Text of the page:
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Sven Nykvist's Camera Knows Language of Film

April 30, 1988|CHARLES CHAMPLIN | Times Arts Editor

The other evening, as part of AFI Fest and of New Sweden 88, which is celebrating the 350th anniversary of the first Swedish settlements in America, I shared the podium with the great cinematographer Sven Nykvist.

There were clips from Ingmar Bergman's "Cries and Whispers" and "Fanny and Alexander" (both Oscar-winning achievements for Nykvist) and from "Pretty Baby," the remake of "The Postman Always Rings Twice," "The Unbearable Lightness of Being" and the late Andrei Tarkovsky's "Sacrifice."

Watching these always beautiful and often astonishing images, you realized all over again how subtle and varied the arts of cinematography have become and how central they are to the whole language of film.

The trim and uniform lighting of an earlier day, with the Rembrandt-like highlights on heads and faces, the beautiful play of light and shadow (occasionally with two shadows for the price of one), the light from a kind of omniscient source, is gone.

"I've spent 35 or 40 years learning one word--simplicity," said Nykvist, who is modest to a fault. The aim is naturalism: the sense that the light you see is all there was and that the camera was simply recording the reality.

The remarkable images of "Cries and Whispers," two sisters and a loving maid hurrying with a lamp through the night-dark corridors of a vast house, seem to push at the limits of film (and did). Nykvist achieved the illumination largely with candles and kerosene lamps.

The effect is not so much to underscore as to create the atmosphere of pain and foreboding as a third sister lies dying of cancer.

A subsequent scene on the lawn, with the three sisters in their white, turn-of-the-century summer dresses, is by contrast suffused with a golden, autumnal shadowless light, beautiful and serene. It is an imaginary moment, an image of the tranquillity beyond death, relieving and reassuring after the agonies of the last night.

Nykvist's camera in this scene is not the urgent reporter of the dying but a calm and kindly observer, like a family friend pleased to see everyone so happy. (Hardly anyone, living or dead, has been happy in "Cries and Whispers.")

Nykvist remembered that the new feelings about light began for him and Bergman with "Winter Light," released in 1963. Before they began, they sat all day in a small church in northern Sweden, watching the play of light on the walls and the fixtures.

When a church set was later built in the studio at Stockholm, Nykvist was able to suggest the changing light from morning until dusk, even a brief moment (when two characters meet) when you can tell the sunlight has broken through the overcast outside.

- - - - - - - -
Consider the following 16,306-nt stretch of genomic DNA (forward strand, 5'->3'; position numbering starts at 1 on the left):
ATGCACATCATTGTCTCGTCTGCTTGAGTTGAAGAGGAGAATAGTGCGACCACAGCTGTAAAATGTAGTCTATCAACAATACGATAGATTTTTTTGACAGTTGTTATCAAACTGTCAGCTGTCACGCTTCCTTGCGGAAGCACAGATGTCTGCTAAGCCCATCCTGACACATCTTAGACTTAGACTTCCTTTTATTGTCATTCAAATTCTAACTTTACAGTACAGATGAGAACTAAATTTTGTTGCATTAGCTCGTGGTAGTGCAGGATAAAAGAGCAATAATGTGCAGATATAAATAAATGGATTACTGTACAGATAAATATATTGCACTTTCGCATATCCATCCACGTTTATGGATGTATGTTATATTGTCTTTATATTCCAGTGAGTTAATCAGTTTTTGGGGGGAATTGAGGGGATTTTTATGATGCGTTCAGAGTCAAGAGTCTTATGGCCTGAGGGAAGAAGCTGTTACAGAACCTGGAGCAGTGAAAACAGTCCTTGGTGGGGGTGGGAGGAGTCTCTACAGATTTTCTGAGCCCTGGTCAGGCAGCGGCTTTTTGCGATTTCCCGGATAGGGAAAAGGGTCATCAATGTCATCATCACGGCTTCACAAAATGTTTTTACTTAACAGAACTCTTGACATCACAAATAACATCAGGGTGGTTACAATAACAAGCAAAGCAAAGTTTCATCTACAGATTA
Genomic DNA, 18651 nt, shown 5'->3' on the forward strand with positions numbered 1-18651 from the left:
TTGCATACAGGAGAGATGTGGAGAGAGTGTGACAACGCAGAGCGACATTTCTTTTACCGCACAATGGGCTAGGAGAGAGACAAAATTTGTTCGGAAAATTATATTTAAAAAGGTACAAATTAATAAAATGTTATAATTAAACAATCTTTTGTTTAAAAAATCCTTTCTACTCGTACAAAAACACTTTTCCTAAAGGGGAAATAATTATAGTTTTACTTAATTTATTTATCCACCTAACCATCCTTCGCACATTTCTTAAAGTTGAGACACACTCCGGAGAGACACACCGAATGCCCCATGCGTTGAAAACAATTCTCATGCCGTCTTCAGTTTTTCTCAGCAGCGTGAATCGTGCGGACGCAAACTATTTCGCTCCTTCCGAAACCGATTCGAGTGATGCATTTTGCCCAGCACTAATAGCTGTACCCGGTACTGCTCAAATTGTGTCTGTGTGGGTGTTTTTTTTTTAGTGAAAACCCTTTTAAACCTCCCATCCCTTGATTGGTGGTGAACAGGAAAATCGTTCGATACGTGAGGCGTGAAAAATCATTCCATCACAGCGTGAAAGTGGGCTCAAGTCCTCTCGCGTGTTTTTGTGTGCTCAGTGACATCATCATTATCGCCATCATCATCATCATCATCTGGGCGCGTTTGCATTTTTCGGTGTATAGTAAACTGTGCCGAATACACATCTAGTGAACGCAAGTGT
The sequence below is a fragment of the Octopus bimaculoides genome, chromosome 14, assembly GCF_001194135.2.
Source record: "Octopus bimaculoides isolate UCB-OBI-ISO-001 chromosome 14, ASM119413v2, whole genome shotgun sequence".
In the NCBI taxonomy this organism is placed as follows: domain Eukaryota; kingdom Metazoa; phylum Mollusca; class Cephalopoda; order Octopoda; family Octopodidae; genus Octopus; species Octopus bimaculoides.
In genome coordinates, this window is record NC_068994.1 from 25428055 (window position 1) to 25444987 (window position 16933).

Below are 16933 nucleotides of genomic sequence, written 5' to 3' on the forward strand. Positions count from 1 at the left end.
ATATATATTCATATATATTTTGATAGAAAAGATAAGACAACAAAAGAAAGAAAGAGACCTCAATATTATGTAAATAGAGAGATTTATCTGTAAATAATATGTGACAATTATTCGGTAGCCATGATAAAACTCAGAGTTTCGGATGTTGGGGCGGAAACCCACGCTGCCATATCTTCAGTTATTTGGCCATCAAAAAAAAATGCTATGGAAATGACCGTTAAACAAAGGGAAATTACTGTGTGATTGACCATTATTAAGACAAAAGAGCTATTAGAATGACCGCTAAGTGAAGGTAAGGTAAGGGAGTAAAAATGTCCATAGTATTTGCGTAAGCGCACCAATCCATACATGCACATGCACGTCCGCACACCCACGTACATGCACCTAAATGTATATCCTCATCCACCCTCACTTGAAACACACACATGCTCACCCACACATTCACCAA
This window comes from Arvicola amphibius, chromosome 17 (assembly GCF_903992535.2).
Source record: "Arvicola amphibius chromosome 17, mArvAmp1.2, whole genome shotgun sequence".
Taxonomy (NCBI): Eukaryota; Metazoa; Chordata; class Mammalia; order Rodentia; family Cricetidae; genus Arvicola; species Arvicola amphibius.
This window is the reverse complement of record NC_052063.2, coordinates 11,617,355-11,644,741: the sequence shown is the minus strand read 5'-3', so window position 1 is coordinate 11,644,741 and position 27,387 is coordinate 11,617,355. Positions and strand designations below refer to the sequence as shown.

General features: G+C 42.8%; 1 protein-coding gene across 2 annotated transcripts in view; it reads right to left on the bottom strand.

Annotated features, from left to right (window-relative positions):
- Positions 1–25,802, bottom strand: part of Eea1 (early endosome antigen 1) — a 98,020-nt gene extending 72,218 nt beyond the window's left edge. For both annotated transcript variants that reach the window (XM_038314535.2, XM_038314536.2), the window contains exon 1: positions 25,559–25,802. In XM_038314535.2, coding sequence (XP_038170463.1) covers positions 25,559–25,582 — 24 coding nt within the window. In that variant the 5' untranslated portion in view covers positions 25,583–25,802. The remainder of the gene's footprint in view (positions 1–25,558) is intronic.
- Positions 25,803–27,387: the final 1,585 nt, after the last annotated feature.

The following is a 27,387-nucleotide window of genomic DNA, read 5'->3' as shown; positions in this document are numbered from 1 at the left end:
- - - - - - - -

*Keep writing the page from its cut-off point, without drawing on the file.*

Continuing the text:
Like Bergman, Nykvist is a minister's son. His parents were both African missionaries who were there for long periods when he was a boy, leaving him to be raised at home in Sweden by strict relatives.

Nykvist's fascination for movies may have been the greater because he was so seldom allowed to see them. But another strong career push was the fact that his father was an enthusiastic photographer who gave illustrated lectures about his work in Africa.

"He would make his photographs--he took 3,000 of them--into slides and assemble them and invite my two brothers and me to see them. My brothers would sneak away when the lights went out but I always stayed."

After military service Nykvist became a focus-puller and, at 22, got his first chance to photograph a film when a cinematographer fell ill. His career almost ended on his first day when, following the director's guidance, he underexposed all the film so severely that the only image to be seen was the glimpsed rectangle of a window.

"But the director, who had begun as a cinematographer, admitted the mistake was his. We reshot everything the next day and it was fine."

Nykvist's work with Bergman began with "Sawdust and Tinsel" (called "The Naked Night" here), which was released in 1953. The senior cinematographer Nykvist had been going to assist on the film was sent off to Hollywood to learn about Cinemascope. As Nykvist remembers it, Bergman was not pleased to be stuck with the junior cameraman (Bergman was 34, Nykvist 30).

They had a long staring contest in a makeup room at 5 in the morning on the first day of shooting. Nykvist expected a warning of sudden dismissal if he goofed and Bergman evidently expected to give it. But after long silence, Bergman merely said, "If you mess up, we reshoot," and they worked happily through "The Naked Night" and 21 subsequent films.

Bergman's great, last masterpiece (Nykvist is sure he will make no more features) is "Fanny and Alexander," which, with everything else it is, is a whole textbook on the uses of camera and film.

A joyous Christmas dinner--family servants dancing through a large and richly appointed apartment--is a bright, candlelit ode to happiness.

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